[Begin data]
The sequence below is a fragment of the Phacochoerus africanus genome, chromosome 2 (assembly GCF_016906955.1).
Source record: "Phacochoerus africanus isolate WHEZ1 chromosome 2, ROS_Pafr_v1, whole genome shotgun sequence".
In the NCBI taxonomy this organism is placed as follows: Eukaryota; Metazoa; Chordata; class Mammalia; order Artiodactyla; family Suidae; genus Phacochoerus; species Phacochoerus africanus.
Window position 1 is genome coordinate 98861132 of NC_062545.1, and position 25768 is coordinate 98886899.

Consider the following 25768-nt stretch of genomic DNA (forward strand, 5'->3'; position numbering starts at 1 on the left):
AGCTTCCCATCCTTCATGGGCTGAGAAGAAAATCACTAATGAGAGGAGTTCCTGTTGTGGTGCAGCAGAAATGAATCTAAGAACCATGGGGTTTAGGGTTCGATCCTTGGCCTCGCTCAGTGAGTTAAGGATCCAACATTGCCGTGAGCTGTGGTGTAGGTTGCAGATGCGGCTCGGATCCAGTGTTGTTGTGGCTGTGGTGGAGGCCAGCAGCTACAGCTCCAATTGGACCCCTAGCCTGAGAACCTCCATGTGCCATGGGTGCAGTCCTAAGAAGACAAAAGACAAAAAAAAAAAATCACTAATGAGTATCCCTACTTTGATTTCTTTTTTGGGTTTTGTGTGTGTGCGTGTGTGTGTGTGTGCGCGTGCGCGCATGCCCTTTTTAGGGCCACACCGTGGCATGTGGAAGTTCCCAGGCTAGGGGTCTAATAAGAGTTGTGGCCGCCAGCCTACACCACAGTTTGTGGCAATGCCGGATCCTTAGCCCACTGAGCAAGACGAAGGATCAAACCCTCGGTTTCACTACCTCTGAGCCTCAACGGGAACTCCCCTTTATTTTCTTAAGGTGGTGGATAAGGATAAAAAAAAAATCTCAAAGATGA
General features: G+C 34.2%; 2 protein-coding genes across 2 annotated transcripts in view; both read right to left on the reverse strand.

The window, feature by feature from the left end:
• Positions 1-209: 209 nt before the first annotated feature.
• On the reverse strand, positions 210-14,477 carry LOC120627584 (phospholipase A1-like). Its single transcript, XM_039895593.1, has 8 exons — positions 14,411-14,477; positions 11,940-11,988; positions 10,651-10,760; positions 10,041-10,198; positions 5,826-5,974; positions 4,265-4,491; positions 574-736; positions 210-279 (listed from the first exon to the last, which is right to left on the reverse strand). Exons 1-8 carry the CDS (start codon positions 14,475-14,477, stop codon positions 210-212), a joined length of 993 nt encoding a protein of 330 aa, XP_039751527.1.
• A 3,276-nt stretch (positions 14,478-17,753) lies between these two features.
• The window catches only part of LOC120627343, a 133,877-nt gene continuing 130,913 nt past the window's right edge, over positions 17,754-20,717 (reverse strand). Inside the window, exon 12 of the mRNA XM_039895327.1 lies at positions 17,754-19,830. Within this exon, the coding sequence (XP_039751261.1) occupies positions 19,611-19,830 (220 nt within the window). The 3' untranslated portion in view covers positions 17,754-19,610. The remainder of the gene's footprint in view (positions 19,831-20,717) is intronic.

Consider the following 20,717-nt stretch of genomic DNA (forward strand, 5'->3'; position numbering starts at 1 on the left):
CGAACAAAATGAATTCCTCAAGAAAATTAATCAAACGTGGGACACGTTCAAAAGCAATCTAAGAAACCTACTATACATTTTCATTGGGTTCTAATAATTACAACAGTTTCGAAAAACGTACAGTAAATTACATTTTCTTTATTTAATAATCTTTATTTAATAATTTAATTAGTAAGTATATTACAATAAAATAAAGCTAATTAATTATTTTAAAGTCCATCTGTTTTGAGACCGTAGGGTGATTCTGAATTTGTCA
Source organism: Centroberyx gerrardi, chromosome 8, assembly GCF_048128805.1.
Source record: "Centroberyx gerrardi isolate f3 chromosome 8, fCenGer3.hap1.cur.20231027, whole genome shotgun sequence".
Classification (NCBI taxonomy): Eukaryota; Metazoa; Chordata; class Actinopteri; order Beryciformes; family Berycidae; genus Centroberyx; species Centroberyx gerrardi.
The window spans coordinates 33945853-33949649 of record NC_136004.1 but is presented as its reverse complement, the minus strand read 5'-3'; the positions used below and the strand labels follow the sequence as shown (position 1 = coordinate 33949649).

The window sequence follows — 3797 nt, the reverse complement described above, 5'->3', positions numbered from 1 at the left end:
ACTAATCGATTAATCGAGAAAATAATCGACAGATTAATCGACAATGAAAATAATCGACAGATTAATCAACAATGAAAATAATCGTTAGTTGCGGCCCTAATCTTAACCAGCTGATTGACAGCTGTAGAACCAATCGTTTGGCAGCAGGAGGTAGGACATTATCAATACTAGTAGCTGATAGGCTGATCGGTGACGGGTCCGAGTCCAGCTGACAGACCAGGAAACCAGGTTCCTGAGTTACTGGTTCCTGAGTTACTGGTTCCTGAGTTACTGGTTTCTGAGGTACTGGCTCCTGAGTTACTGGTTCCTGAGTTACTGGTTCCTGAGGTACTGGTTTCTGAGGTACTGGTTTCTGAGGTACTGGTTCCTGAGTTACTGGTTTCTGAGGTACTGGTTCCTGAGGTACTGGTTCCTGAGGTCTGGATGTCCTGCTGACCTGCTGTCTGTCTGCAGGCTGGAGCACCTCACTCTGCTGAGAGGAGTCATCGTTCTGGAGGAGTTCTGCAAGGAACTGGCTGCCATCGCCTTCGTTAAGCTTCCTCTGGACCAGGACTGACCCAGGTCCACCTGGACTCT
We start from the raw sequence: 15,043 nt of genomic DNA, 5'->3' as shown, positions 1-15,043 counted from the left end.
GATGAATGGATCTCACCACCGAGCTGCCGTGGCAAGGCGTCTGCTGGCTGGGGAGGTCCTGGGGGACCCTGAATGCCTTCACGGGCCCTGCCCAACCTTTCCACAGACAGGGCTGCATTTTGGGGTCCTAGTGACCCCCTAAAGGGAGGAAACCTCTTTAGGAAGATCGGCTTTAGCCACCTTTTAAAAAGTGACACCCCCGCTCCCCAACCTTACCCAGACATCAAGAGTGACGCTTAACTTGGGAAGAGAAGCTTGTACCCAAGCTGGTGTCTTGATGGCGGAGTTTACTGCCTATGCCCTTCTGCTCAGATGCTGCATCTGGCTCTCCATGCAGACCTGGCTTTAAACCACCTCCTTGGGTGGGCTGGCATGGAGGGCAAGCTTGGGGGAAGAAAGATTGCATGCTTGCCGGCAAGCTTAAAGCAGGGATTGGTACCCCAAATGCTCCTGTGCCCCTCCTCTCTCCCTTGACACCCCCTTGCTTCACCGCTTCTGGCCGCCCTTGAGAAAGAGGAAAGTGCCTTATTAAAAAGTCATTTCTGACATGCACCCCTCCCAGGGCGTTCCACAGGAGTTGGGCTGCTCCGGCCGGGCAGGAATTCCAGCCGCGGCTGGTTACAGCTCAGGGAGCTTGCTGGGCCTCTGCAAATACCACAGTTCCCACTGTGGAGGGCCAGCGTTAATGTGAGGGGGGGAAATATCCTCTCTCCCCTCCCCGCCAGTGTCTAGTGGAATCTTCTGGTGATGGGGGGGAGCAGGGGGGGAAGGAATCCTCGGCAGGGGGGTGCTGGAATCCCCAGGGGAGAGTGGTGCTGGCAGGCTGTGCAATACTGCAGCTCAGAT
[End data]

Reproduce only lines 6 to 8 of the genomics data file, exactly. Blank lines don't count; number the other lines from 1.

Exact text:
AGCTTCCCATCCTTCATGGGCTGAGAAGAAAATCACTAATGAGAGGAGTTCCTGTTGTGGTGCAGCAGAAATGAATCTAAGAACCATGGGGTTTAGGGTTCGATCCTTGGCCTCGCTCAGTGAGTTAAGGATCCAACATTGCCGTGAGCTGTGGTGTAGGTTGCAGATGCGGCTCGGATCCAGTGTTGTTGTGGCTGTGGTGGAGGCCAGCAGCTACAGCTCCAATTGGACCCCTAGCCTGAGAACCTCCATGTGCCATGGGTGCAGTCCTAAGAAGACAAAAGACAAAAAAAAAAAATCACTAATGAGTATCCCTACTTTGATTTCTTTTTTGGGTTTTGTGTGTGTGCGTGTGTGTGTGTGTGCGCGTGCGCGCATGCCCTTTTTAGGGCCACACCGTGGCATGTGGAAGTTCCCAGGCTAGGGGTCTAATAAGAGTTGTGGCCGCCAGCCTACACCACAGTTTGTGGCAATGCCGGATCCTTAGCCCACTGAGCAAGACGAAGGATCAAACCCTCGGTTTCACTACCTCTGAGCCTCAACGGGAACTCCCCTTTATTTTCTTAAGGTGGTGGATAAGGATAAAAAAAAAATCTCAAAGATGA
General features: G+C 34.2%; 2 protein-coding genes across 2 annotated transcripts in view; both read right to left on the reverse strand.

The window, feature by feature from the left end: